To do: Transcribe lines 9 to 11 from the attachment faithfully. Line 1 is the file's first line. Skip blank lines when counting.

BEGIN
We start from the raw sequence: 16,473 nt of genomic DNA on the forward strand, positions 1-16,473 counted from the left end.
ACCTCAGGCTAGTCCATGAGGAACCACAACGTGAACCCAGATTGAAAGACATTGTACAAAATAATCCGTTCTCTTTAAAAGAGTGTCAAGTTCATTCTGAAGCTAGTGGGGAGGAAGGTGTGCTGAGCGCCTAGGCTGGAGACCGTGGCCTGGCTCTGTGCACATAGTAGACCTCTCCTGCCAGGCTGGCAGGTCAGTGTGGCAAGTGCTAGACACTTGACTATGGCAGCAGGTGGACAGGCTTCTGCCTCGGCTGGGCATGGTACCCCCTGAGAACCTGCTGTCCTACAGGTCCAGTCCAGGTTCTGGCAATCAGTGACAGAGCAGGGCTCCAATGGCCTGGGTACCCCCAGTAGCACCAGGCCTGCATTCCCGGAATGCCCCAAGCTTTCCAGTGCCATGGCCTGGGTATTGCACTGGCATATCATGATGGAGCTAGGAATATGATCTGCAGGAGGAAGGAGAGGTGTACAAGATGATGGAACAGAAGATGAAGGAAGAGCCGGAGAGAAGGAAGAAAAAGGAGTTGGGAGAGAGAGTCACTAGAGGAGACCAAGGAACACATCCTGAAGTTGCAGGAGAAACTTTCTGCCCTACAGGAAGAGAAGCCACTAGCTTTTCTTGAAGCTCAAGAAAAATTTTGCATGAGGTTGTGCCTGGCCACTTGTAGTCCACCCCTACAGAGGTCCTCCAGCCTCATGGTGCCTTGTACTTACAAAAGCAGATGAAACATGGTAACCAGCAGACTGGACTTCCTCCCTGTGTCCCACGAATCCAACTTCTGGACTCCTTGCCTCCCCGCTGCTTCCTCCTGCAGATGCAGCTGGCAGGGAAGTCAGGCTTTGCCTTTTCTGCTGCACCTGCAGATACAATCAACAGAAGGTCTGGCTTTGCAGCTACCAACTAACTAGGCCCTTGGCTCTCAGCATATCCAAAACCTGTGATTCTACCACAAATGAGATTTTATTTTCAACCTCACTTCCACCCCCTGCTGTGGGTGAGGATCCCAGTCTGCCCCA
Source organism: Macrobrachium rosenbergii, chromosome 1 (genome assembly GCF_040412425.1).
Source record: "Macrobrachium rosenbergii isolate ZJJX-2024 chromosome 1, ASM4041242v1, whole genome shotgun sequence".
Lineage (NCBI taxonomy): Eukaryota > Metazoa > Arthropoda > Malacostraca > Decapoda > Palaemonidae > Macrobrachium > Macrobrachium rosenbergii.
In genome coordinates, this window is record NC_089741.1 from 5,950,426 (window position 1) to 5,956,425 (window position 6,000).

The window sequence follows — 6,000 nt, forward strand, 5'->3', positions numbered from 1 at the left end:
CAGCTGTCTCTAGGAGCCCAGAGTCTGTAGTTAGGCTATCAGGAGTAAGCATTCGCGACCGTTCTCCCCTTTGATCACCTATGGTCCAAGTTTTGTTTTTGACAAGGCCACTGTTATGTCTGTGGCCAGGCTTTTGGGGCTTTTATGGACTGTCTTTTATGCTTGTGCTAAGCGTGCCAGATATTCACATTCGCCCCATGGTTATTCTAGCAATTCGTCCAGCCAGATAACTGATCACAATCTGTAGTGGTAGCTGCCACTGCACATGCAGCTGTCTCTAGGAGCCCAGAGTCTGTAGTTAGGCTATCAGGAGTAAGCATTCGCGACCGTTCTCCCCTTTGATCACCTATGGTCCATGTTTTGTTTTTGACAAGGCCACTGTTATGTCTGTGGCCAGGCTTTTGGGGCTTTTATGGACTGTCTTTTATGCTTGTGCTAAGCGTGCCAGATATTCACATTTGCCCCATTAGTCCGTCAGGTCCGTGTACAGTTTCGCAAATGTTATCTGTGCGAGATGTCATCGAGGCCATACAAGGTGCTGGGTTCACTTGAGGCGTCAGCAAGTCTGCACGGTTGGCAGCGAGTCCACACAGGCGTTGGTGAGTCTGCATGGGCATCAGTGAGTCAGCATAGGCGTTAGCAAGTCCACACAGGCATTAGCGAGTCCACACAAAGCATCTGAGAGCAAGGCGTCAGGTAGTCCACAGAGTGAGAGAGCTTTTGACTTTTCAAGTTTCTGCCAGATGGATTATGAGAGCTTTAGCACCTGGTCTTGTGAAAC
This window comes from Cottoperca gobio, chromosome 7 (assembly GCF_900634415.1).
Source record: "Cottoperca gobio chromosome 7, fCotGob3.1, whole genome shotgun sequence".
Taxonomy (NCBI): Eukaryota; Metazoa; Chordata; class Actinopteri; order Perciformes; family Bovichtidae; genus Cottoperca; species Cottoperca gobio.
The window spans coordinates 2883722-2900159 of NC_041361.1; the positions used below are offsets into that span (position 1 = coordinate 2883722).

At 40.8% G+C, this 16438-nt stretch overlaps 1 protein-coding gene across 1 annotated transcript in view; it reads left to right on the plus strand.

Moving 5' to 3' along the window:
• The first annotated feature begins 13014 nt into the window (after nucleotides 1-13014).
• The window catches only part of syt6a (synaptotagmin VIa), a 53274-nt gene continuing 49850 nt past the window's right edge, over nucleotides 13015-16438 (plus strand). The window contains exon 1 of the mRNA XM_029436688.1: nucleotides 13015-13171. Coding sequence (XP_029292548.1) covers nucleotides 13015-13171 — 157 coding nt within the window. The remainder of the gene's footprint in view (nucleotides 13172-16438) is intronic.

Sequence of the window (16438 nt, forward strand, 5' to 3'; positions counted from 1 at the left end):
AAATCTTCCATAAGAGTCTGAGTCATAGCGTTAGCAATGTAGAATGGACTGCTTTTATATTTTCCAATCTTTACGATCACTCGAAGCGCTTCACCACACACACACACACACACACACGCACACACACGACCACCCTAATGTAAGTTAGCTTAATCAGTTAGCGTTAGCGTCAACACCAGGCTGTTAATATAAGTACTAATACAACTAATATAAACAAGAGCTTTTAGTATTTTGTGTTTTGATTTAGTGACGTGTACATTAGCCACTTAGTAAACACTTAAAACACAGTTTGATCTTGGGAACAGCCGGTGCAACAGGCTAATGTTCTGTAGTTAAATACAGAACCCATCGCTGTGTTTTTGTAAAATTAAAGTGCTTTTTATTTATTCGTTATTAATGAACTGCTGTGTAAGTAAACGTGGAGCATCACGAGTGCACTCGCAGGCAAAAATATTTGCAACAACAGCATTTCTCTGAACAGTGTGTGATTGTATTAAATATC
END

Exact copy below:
This window comes from Cottoperca gobio, chromosome 7 (assembly GCF_900634415.1).
Source record: "Cottoperca gobio chromosome 7, fCotGob3.1, whole genome shotgun sequence".
Taxonomy (NCBI): Eukaryota; Metazoa; Chordata; class Actinopteri; order Perciformes; family Bovichtidae; genus Cottoperca; species Cottoperca gobio.